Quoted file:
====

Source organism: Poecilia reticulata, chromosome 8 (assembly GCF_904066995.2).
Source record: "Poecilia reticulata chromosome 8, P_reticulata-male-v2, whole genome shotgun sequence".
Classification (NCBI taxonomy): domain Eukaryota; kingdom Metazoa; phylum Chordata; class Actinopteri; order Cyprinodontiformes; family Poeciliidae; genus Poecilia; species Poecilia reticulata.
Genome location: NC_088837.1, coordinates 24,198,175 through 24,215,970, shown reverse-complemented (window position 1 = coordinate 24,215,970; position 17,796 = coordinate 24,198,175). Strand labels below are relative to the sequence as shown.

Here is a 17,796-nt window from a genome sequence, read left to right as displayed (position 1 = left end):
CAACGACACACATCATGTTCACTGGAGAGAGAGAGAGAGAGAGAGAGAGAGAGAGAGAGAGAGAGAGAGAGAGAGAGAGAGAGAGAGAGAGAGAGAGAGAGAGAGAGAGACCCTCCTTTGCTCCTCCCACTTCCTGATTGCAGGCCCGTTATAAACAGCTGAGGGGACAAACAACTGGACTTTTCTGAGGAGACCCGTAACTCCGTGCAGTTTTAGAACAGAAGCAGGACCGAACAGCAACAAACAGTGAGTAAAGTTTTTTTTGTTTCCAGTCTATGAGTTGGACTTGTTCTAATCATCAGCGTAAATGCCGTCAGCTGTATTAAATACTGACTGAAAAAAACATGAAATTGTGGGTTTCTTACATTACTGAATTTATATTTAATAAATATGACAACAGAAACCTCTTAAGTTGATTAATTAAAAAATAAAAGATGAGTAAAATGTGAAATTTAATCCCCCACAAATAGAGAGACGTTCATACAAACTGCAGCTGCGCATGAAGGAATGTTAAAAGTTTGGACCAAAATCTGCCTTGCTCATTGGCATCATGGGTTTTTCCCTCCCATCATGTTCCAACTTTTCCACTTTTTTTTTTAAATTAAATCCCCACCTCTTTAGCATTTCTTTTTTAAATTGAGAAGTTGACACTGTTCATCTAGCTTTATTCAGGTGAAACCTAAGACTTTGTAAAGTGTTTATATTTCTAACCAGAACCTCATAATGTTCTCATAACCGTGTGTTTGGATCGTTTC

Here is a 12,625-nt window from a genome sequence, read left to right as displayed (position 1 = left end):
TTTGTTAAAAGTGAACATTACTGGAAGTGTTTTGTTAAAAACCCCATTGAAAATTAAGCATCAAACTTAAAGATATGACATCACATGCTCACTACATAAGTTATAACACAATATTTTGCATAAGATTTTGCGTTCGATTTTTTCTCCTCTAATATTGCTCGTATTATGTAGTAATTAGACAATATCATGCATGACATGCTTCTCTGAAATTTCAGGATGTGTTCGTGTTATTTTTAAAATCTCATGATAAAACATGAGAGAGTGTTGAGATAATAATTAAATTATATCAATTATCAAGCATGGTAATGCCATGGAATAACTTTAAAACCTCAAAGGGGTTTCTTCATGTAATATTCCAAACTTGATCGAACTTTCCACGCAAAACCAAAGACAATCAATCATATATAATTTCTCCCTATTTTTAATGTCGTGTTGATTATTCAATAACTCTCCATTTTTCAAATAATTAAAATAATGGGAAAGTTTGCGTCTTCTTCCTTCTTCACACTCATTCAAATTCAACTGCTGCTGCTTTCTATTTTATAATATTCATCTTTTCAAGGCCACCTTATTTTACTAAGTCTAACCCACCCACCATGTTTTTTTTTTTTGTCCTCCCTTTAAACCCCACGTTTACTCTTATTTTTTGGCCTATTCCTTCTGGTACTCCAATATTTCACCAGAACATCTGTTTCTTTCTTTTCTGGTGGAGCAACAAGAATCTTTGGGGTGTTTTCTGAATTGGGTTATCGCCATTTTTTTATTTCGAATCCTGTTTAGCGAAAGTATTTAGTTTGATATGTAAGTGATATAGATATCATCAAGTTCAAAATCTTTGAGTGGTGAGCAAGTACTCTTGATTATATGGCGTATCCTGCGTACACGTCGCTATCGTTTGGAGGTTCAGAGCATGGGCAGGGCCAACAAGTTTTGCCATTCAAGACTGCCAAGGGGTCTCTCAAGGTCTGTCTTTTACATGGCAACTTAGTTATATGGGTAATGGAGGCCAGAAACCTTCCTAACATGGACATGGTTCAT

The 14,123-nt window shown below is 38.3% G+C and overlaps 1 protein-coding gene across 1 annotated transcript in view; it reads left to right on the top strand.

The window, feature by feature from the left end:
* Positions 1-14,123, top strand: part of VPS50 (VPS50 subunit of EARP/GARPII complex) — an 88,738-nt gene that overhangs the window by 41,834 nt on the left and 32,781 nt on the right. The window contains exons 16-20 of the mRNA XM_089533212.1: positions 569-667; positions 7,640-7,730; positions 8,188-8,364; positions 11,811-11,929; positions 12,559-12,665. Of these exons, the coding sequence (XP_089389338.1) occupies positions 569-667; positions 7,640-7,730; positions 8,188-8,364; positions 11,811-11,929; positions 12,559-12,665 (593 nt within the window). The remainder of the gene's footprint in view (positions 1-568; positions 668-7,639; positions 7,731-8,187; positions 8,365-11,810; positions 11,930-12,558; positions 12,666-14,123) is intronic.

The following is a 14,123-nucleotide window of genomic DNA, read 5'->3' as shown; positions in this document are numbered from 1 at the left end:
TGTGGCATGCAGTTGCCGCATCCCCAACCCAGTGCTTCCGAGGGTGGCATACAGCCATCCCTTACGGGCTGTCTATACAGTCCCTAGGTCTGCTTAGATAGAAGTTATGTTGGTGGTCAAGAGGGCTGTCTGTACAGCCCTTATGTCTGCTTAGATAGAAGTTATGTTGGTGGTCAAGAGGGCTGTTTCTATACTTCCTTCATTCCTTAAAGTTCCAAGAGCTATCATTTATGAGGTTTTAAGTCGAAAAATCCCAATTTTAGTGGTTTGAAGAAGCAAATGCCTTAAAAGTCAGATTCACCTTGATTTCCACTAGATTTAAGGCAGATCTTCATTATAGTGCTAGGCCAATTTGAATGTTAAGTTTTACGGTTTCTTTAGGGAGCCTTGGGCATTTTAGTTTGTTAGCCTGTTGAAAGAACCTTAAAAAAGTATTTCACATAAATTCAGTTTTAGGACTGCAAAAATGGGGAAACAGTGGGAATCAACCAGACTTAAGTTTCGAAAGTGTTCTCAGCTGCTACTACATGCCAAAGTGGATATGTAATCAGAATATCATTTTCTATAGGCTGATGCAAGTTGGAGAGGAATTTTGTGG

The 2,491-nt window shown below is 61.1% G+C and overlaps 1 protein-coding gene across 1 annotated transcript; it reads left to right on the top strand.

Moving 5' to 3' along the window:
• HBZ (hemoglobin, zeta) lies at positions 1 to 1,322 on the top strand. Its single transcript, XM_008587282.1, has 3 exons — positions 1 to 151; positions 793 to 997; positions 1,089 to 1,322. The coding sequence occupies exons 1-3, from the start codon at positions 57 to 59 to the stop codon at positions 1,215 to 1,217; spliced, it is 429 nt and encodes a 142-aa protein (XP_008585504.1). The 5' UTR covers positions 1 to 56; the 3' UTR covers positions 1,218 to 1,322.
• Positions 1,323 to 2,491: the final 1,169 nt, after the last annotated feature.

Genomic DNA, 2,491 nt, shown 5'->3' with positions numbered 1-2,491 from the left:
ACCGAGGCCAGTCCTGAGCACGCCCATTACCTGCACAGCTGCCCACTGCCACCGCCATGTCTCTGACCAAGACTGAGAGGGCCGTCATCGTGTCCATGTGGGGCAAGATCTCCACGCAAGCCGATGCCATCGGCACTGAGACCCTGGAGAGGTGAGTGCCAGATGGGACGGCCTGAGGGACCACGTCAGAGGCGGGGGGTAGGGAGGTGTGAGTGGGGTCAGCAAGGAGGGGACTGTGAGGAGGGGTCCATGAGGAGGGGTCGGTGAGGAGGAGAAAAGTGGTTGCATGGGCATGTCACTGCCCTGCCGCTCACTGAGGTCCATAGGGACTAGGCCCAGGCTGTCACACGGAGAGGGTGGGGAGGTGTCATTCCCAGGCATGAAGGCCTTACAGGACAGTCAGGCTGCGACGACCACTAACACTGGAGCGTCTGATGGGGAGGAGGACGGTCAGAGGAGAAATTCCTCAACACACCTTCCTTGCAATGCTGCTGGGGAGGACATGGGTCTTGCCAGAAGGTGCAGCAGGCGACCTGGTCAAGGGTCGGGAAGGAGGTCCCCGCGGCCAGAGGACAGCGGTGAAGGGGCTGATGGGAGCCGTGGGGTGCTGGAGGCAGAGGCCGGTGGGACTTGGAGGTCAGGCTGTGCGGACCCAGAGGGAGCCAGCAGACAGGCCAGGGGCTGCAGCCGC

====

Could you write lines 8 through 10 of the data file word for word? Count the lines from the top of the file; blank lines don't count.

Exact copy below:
TTTGTTAAAAGTGAACATTACTGGAAGTGTTTTGTTAAAAACCCCATTGAAAATTAAGCATCAAACTTAAAGATATGACATCACATGCTCACTACATAAGTTATAACACAATATTTTGCATAAGATTTTGCGTTCGATTTTTTCTCCTCTAATATTGCTCGTATTATGTAGTAATTAGACAATATCATGCATGACATGCTTCTCTGAAATTTCAGGATGTGTTCGTGTTATTTTTAAAATCTCATGATAAAACATGAGAGAGTGTTGAGATAATAATTAAATTATATCAATTATCAAGCATGGTAATGCCATGGAATAACTTTAAAACCTCAAAGGGGTTTCTTCATGTAATATTCCAAACTTGATCGAACTTTCCACGCAAAACCAAAGACAATCAATCATATATAATTTCTCCCTATTTTTAATGTCGTGTTGATTATTCAATAACTCTCCATTTTTCAAATAATTAAAATAATGGGAAAGTTTGCGTCTTCTTCCTTCTTCACACTCATTCAAATTCAACTGCTGCTGCTTTCTATTTTATAATATTCATCTTTTCAAGGCCACCTTATTTTACTAAGTCTAACCCACCCACCATGTTTTTTTTTTTTGTCCTCCCTTTAAACCCCACGTTTACTCTTATTTTTTGGCCTATTCCTTCTGGTACTCCAATATTTCACCAGAACATCTGTTTCTTTCTTTTCTGGTGGAGCAACAAGAATCTTTGGGGTGTTTTCTGAATTGGGTTATCGCCATTTTTTTATTTCGAATCCTGTTTAGCGAAAGTATTTAGTTTGATATGTAAGTGATATAGATATCATCAAGTTCAAAATCTTTGAGTGGTGAGCAAGTACTCTTGATTATATGGCGTATCCTGCGTACACGTCGCTATCGTTTGGAGGTTCAGAGCATGGGCAGGGCCAACAAGTTTTGCCATTCAAGACTGCCAAGGGGTCTCTCAAGGTCTGTCTTTTACATGGCAACTTAGTTATATGGGTAATGGAGGCCAGAAACCTTCCTAACATGGACATGGTTCAT

The 14,123-nt window shown below is 38.3% G+C and overlaps 1 protein-coding gene across 1 annotated transcript in view; it reads left to right on the top strand.

The window, feature by feature from the left end: